• Faculty Senate meeting — Yes 826, No 903 (354 abstaining), failed
  • Faculty Senate sentiment — Yes 1,162, No 743 (238 abstaining)
  • Clinical faculty sentiment — Yes 568, No 55 (67 abstaining)

Motion 5

Call upon the administration, and specifically Schlissel and Provost Susan M. Collins, to “release details about the models and assumptions that have guided university planning for the current ‘in-residence fall term,’ including the justification for the testing protocols adopted, the evidentiary ‘circuit-breakers’ that would cause the administration to discontinue current plans, and the arrangements the university will make to reduce the risk of spreading infection beyond the university community in such an eventuality or at the projected end of term.”

  • Faculty Senate meeting — Yes 1,635, No 293 (118 abstaining), passed
  • Faculty Senate sentiment — Yes 1,666, No 317 (160 abstaining)
  • Clinical faculty sentiment — Yes 493, No 96 (101 abstaining)

Motion 6

No confidence in President Schlissel’s leadership.

  • Faculty Senate meeting — Yes 957, No 953 (184 abstaining), passed
  • Faculty Senate sentiment — Yes 942, No 1,092 (109 abstaining)
  • Clinical faculty sentiment — Yes 249, No 331 (110 abstaining)

Motion 7

Demand that the university withdraw its request for an injunction and restraining order against GEO and make a good faith offer to GEO to end the strike. (GEO accepted the university’s offer and ended the strike later Sept. 16.)

  • Faculty Senate meeting — Yes 934, No 360 (100 abstaining), passed
  • Faculty Senate sentiment — Yes 1,135, No 579 (429 abstaining)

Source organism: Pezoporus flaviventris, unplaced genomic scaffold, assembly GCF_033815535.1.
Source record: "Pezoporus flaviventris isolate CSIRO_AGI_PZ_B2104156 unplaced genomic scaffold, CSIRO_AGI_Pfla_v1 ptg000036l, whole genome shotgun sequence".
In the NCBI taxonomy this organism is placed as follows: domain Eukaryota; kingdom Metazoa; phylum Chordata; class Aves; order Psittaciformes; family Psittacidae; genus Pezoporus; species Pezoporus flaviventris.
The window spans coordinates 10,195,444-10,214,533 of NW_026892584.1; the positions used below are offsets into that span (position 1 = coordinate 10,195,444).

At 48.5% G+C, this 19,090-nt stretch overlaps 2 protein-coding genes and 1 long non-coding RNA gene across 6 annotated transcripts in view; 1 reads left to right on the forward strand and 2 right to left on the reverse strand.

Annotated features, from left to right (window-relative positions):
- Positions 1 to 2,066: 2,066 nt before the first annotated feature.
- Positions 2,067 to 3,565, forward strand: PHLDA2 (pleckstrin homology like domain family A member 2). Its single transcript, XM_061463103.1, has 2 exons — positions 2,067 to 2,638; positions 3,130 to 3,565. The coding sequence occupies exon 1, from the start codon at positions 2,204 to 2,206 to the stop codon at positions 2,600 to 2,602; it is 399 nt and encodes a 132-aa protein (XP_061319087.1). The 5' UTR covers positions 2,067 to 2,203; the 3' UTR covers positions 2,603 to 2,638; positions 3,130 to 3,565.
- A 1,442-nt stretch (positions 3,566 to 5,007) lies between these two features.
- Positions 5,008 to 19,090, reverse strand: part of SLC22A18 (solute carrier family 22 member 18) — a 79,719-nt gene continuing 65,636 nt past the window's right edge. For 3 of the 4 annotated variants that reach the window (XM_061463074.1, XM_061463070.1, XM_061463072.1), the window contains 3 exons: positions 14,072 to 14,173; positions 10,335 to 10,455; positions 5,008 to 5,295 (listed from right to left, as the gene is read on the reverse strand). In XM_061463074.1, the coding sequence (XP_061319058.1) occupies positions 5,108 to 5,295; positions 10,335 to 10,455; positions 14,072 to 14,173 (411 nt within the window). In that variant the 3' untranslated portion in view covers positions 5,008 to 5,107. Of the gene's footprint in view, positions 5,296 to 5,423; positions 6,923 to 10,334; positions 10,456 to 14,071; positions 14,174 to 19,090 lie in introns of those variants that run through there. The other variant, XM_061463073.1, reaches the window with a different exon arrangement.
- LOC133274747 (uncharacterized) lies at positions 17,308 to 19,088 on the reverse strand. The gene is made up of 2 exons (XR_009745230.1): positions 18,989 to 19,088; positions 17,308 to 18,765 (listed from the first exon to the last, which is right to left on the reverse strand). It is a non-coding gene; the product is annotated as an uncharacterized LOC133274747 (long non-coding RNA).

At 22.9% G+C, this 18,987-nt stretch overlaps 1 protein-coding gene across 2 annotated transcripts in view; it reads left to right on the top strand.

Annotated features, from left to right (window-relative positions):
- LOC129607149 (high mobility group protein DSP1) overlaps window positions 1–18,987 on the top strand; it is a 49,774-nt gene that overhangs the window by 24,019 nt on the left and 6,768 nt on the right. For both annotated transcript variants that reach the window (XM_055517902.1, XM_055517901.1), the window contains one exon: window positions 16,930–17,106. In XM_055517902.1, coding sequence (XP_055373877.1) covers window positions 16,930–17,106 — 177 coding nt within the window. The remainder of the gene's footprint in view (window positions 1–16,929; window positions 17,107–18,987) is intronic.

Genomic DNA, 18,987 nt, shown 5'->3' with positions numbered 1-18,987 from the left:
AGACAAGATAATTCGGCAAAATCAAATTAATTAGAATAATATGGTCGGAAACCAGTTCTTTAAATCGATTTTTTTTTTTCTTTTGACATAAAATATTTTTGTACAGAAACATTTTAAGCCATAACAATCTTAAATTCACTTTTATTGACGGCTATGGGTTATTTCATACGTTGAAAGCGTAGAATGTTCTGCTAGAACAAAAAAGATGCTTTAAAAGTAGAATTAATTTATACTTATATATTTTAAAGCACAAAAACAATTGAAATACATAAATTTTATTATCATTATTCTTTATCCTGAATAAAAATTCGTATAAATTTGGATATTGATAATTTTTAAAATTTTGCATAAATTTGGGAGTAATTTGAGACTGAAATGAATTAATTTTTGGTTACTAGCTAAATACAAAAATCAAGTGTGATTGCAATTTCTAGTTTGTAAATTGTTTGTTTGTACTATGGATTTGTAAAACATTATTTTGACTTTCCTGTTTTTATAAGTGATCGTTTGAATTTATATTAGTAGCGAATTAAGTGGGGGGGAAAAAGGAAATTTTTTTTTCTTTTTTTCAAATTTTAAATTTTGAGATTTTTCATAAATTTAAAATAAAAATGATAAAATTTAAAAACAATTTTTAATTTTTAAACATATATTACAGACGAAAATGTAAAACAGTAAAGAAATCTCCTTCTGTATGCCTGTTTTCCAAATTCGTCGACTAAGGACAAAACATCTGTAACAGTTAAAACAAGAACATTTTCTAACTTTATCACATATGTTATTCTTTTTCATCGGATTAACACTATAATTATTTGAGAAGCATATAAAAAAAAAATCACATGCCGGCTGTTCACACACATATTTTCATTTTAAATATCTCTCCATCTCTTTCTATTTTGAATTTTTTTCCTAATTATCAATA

• Clinical faculty sentiment — Yes 335, No 179 (176 abstaining)

The Faculty Senate is part of U-M’s central faculty governance system. It has about 4,300 members and includes all U-M professorial faculty, librarians, full-time research faculty, executive officers and deans.



  1. Silke-Maria Weineck
    on September 21, 2020 at 3:52 pm

    Important to note that the “sentiment ballot” carries no formal weight–it was basically an online poll, with all the methodological flaws implied, and arranging the formal expression of the will of the faculty senate alongside those online polls is a bit of obfuscation. The discrepancies on motion 4 tell you how important it is to be present for the discussion of motions that may not be what they appear to be.

    That said, it may be of concern to the administration that in this online poll, 46% of clinical faculty, most of whom work in the medical and nursing schools, voted that they had no confidence in the re-opening plan.

    Does anybody wonder what the totals would be if the senate office had polled everybody teaching, including lecturers and GSIs?

  2. Kirsten Herold
    on September 21, 2020 at 9:02 pm

    Yes, I note the (unintended?) irony here. A few days after the faculty senate votes, by a large majority, that all faculty INCLUDING LECTURES (stated parenthetically) need to be included in the decision making of this institution, that same faculty senate decides to poll tenure-track faculty who did not/ could not attend the meeting, as well as clinical faculty. Yet that same faculty senate does not poll lecturers, in spite of our repeated requests — and in spite of the fact that hundreds of our members attended the meeting, even though we were sent the wrong zoom link.

    So what are we to make of that? That the motion was a total joke, another example of empty virtue signaling with no expectation of it having any effect? I guess it would be naive of us to expect any change in the culture of this institution since, really, the tenured faculty are only about protecting their own privilege, and not about any actual inclusion of the people who teach more than 50% of the classes.

    Kirsten Herold
    LEO VP